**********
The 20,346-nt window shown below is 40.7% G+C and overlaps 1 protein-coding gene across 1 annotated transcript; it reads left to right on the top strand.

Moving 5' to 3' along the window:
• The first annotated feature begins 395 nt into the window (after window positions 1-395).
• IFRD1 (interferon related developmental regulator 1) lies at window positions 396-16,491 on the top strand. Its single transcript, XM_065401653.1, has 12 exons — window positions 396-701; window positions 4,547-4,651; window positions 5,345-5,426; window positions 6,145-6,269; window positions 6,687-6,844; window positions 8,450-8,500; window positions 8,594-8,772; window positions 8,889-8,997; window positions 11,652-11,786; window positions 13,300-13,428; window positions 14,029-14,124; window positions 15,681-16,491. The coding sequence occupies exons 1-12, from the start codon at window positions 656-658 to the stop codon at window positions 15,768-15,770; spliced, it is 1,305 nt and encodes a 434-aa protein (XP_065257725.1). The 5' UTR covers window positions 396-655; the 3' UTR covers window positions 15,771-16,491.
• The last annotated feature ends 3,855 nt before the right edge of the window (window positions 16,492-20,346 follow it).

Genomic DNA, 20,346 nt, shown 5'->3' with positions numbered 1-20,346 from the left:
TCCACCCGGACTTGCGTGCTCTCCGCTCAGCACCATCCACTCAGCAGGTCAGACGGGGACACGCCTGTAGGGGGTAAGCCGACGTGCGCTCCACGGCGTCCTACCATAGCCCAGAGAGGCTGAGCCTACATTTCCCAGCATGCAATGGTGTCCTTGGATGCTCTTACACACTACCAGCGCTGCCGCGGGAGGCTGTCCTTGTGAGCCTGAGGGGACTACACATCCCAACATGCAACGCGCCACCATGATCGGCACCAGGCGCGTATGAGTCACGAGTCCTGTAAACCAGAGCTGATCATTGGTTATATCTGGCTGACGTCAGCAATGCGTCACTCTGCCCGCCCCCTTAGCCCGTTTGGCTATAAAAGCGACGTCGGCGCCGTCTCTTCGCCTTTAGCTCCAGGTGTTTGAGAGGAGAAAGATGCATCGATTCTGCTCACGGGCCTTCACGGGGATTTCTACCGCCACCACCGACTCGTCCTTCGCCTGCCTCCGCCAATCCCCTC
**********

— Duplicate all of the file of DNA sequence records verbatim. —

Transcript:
The 20,346-nt window shown below is 40.7% G+C and overlaps 1 protein-coding gene across 1 annotated transcript; it reads left to right on the top strand.

Moving 5' to 3' along the window:
• The first annotated feature begins 395 nt into the window (after window positions 1-395).
• IFRD1 (interferon related developmental regulator 1) lies at window positions 396-16,491 on the top strand. Its single transcript, XM_065401653.1, has 12 exons — window positions 396-701; window positions 4,547-4,651; window positions 5,345-5,426; window positions 6,145-6,269; window positions 6,687-6,844; window positions 8,450-8,500; window positions 8,594-8,772; window positions 8,889-8,997; window positions 11,652-11,786; window positions 13,300-13,428; window positions 14,029-14,124; window positions 15,681-16,491. The coding sequence occupies exons 1-12, from the start codon at window positions 656-658 to the stop codon at window positions 15,768-15,770; spliced, it is 1,305 nt and encodes a 434-aa protein (XP_065257725.1). The 5' UTR covers window positions 396-655; the 3' UTR covers window positions 15,771-16,491.
• The last annotated feature ends 3,855 nt before the right edge of the window (window positions 16,492-20,346 follow it).

Genomic DNA, 20,346 nt, shown 5'->3' with positions numbered 1-20,346 from the left:
TCCACCCGGACTTGCGTGCTCTCCGCTCAGCACCATCCACTCAGCAGGTCAGACGGGGACACGCCTGTAGGGGGTAAGCCGACGTGCGCTCCACGGCGTCCTACCATAGCCCAGAGAGGCTGAGCCTACATTTCCCAGCATGCAATGGTGTCCTTGGATGCTCTTACACACTACCAGCGCTGCCGCGGGAGGCTGTCCTTGTGAGCCTGAGGGGACTACACATCCCAACATGCAACGCGCCACCATGATCGGCACCAGGCGCGTATGAGTCACGAGTCCTGTAAACCAGAGCTGATCATTGGTTATATCTGGCTGACGTCAGCAATGCGTCACTCTGCCCGCCCCCTTAGCCCGTTTGGCTATAAAAGCGACGTCGGCGCCGTCTCTTCGCCTTTAGCTCCAGGTGTTTGAGAGGAGAAAGATGCATCGATTCTGCTCACGGGCCTTCACGGGGATTTCTACCGCCACCACCGACTCGTCCTTCGCCTGCCTCCGCCAATCCCCTC